Is this right?

Thank you!
It is only a small change, dr, so that will not make much difference. There is a much more significant difference. What was my hint in post #8?
 
  • #13
479
12
It is only a small change, dr, so that will not make much difference. There is a much more significant difference. What was my hint in post #8?

You said to watch the signs, but I can't seem to connect the dots. What am I not seeing?
 
  • #14
haruspex
Science Advisor
Homework Helper
Insights Author
Gold Member
2020 Award
36,175
6,794
You said to watch the signs, but I can't seem to connect the dots. What am I not seeing?
In post #1 you got a negative value for the work done. Does that make sense for part a)?
 
  • #15
479
12
In post #1 you got a negative value for the work done. Does that make sense for part a)?

Since motion is in the direction of the applied force, I guess not. But doesn't this mean part b) should change signs as well?

Thank you!
 
  • #16
haruspex
Science Advisor
Homework Helper
Insights Author
Gold Member
2020 Award
36,175
6,794
doesn't this mean part b) should change signs as well?
Does it? Can you find a step where the sign went wrong in part a)? Can you find a step where you have a sign error in part b)?
 
  • #17
479
12
Does it? Can you find a step where the sign went wrong in part a)? Can you find a step where you have a sign error in part b)?

Apologies, but I am still unable to follow. I think it's best I spell out my train of thought.

There is a force pointing radially outwards of the spherical shell. If I want to squeeze this shell inwards, I have to overcome this force over a change in radius ##dr##, which inherently has a negative sign. Work done by the electrostatic force is ##Fdr##, which is negative. Work done by me is there for ##-Fdr##

Since I need to overcome similar forces in both parts of the problem, they "should" have the same sign. What's missing from this argument?

Thank you for your patience!
 
  • #18
TSny
Homework Helper
Gold Member
13,096
3,416
I don't know if this is part of the sign confusion. The problem statement says
How much work is required to squeeze a uniformly charged spherical shell from a radius of ##r## to a radius of ##r−dr##,
Note that the subtraction ##r - dr## means that the problem statement is taking ##dr## to be positive even though the radius decreases. :oldgrumpy:

It might be less confusing to use absolute values, so that the final radius is ##r - |dr|##. And, to avoid ambiguity in the signs of the answers for the work, express the work in terms of ##|dr|## instead of ##dr##.
 
  • #19
479
12
I don't know if this is part of the sign confusion. The problem statement says
Note that the subtraction ##r - dr## means that the problem statement is taking ##dr## to be positive even though the radius decreases. :oldgrumpy:

It might be less confusing to use absolute values, so that the final radius is ##r - |dr|##. And, to avoid ambiguity in the answers for the work, express the work in terms of ##|dr|## instead of ##dr##.

Oops. Actually lost track of that. In this case, would both cases of ##W## be in the form ##Fdr##?

Thank you for pointing that out.
 
  • #20
TSny
Homework Helper
Gold Member
13,096
3,416
Oops. Actually lost track of that. In this case, would both cases of ##W## be in the form ##Fdr##?
Yes, if ##F## is the magnitude of the force (so, a positive quantity) and if ##dr## is the magnitude of the displacement (so, also positive).
 
  • #21
haruspex
Science Advisor
Homework Helper
Insights Author
Gold Member
2020 Award
36,175
6,794
Yes, if ##F## is the magnitude of the force (so, a positive quantity) and if ##dr## is the magnitude of the displacement (so, also positive).
Yes, that would explain the wrong sign in part a), but I am uneasy with the method, and in even more so when applying it to part b). It doesn't seem to account for the fact that the charges will flow off the sphere into the constant potential reservoir.
@WWCY, please try my method comparing the energies in the spheres before and after. The charges that flow off the spheres should do so with no change in energy.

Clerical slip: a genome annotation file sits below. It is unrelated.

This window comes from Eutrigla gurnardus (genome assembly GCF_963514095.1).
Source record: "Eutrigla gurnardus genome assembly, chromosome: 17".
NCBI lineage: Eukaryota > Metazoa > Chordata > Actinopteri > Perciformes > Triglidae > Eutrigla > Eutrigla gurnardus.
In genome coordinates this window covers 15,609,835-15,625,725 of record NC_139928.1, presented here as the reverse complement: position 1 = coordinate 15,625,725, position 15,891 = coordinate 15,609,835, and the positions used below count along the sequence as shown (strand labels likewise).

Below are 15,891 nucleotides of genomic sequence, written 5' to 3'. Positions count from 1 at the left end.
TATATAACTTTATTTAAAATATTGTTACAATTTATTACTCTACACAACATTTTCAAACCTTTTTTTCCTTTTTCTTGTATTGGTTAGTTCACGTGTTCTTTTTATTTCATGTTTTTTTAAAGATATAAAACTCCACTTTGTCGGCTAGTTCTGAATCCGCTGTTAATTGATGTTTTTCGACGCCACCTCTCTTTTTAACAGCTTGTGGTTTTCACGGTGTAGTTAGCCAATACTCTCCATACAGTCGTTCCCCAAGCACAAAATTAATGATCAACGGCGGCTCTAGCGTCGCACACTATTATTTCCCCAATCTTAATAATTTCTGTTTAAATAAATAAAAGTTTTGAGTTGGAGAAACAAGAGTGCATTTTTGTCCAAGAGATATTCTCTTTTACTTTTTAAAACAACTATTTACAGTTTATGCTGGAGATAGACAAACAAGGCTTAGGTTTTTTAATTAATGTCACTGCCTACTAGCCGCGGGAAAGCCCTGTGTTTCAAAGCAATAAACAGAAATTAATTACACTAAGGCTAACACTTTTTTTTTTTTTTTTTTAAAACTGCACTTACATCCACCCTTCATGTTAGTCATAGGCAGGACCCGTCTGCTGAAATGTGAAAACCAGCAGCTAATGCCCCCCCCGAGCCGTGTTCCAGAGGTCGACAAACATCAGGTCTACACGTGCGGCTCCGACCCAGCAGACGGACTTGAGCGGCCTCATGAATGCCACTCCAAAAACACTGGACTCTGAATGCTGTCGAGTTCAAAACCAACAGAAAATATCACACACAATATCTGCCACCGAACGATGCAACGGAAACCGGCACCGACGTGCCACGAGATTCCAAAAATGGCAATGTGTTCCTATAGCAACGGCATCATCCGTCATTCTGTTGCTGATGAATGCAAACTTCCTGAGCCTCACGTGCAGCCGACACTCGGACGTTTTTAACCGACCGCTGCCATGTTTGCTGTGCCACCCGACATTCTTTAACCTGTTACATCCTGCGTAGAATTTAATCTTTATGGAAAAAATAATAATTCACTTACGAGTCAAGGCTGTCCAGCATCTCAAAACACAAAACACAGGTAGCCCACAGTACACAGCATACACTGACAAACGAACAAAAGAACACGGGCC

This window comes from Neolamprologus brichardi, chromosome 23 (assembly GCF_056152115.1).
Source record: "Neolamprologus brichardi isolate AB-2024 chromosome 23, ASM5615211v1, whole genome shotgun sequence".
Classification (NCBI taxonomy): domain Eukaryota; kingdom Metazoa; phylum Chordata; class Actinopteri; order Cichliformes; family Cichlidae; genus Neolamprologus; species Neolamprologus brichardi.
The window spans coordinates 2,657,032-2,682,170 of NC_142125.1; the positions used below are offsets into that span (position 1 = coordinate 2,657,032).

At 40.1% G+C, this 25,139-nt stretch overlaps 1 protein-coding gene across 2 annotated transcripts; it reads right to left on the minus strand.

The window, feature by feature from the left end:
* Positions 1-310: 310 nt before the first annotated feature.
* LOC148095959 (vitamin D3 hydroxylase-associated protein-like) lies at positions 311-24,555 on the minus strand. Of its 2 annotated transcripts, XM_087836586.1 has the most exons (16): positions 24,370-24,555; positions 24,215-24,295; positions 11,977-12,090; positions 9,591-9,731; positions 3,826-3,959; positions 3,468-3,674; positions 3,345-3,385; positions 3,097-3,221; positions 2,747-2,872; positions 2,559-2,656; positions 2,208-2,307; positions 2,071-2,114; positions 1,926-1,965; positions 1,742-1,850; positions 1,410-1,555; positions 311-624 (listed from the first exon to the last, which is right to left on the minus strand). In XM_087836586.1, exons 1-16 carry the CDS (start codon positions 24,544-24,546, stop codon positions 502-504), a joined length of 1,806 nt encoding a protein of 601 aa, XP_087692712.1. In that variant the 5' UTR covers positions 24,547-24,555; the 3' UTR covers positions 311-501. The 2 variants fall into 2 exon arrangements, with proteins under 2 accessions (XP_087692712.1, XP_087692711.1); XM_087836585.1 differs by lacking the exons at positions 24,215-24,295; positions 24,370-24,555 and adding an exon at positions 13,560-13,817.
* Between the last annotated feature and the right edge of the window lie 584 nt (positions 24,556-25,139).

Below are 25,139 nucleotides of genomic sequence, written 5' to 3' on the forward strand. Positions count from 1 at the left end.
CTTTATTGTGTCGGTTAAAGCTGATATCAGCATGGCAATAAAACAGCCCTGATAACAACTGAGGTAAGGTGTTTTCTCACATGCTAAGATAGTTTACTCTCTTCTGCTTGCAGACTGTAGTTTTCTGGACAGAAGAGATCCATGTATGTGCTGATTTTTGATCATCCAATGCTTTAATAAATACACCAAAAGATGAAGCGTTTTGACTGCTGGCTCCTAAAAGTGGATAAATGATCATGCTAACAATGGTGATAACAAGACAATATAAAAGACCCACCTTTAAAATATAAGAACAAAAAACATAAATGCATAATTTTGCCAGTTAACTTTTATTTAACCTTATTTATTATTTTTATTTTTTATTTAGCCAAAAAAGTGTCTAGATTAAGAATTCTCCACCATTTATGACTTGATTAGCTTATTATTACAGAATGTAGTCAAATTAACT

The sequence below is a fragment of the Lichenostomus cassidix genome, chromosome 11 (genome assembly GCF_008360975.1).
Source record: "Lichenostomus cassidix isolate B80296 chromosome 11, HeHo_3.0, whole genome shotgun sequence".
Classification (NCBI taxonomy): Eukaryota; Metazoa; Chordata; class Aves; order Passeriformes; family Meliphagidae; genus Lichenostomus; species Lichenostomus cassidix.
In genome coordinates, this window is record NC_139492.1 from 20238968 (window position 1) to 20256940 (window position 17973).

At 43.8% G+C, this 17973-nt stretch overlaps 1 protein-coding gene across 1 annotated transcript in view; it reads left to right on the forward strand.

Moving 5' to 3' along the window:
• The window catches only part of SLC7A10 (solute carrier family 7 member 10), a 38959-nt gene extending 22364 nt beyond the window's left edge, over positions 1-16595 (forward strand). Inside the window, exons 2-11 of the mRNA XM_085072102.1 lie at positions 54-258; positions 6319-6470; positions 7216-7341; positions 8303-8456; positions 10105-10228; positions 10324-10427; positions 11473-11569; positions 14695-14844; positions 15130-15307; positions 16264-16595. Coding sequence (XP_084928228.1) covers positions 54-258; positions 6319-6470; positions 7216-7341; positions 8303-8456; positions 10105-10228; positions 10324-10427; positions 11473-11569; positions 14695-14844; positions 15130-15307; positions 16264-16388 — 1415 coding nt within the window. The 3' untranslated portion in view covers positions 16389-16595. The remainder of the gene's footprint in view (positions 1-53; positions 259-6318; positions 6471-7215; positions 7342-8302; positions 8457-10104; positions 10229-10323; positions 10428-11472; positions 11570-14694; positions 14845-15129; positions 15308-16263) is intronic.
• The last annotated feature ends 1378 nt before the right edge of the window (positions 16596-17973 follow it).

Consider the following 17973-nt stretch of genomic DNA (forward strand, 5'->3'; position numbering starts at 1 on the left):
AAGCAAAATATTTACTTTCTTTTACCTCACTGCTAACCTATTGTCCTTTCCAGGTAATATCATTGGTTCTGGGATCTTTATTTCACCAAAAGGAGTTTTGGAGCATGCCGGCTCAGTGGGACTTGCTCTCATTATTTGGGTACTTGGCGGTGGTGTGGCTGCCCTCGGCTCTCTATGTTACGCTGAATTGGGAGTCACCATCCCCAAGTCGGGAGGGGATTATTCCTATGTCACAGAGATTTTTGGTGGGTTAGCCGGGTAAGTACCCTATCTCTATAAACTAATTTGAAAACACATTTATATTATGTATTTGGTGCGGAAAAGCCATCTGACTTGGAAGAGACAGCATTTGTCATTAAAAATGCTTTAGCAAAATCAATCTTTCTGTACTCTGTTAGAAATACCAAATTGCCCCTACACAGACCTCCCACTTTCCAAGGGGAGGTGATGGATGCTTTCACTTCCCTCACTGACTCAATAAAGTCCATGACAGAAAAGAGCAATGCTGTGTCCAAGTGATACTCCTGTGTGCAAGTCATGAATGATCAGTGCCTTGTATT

• #22
TSny
Homework Helper
Gold Member
13,096
3,416
Yes, that would explain the wrong sign in part a), but I am uneasy with the method, and in even more so when applying it to part b). It doesn't seem to account for the fact that the charges will flow off the sphere into the constant potential reservoir.

The work done by the "compressor" should be ##|F dr|## for both parts (a) and (b). This way, there is no need to consider potential energy.

If you want to relate the work done by the compressor to the change in potential energy of the system, then in part (b) you will need to take into account the change in potential energy of the reservoir.
 
  • #23
haruspex
Science Advisor
Homework Helper
Insights Author
Gold Member
2020 Award
36,175
6,794
The work done by the "compressor" should be |F dr|
Why the absolute value? In principle, work done can be negative.
If you want to relate the work done by the compressor to the change in potential energy of the system, then in part (b) you will need to take into account the change in potential energy of the reservoir.
Ah, true, and I believe that leads to the same answer as in a).
Interesting; intuitively I would have said less work was involved in b), but it appears that it is the same to the first order of approximation, less to a second order.
 
  • #24
TSny
Homework Helper
Gold Member
13,096
3,416
Why the absolute value? In principle, work done can be negative.
Yes, but in this problem it’s clear that the work is positive when r decreases.The absolute value just makes sure you get a positive work whether you take dr as positive or negative. See the discussion in post #18 regarding the sign of dr.
 
  • #25
479
12
Yes, that would explain the wrong sign in part a), but I am uneasy with the method, and in even more so when applying it to part b). It doesn't seem to account for the fact that the charges will flow off the sphere into the constant potential reservoir.

May I know what you mean when you say "uneasy"? Why would explicitly calculating work done in such a manner be risky?

please try my method comparing the energies in the spheres before and after

Do I do this by using say, ##W = \frac{1}{2} \int_{s} \sigma V \ da## to calculate potential energy of a sphere with radius ##r##, then ##r-dr##, then taking the their difference (in both parts)?

Thank you!
 

Related Threads on Electrostatics: "Compressing" Charged Spherical Shell

  • Last Post
Replies
2
Views
3K
  • Last Post
Replies
4
Views
2K
Replies
1
Views
2K
  • Last Post
Replies
3
Views
5K
  • Last Post
Replies
1
Views
901
Replies
9
Views
3K
  • Last Post
Replies
16
Views
303
Replies
5
Views
3K
  • Last Post
Replies
4
Views
780
Top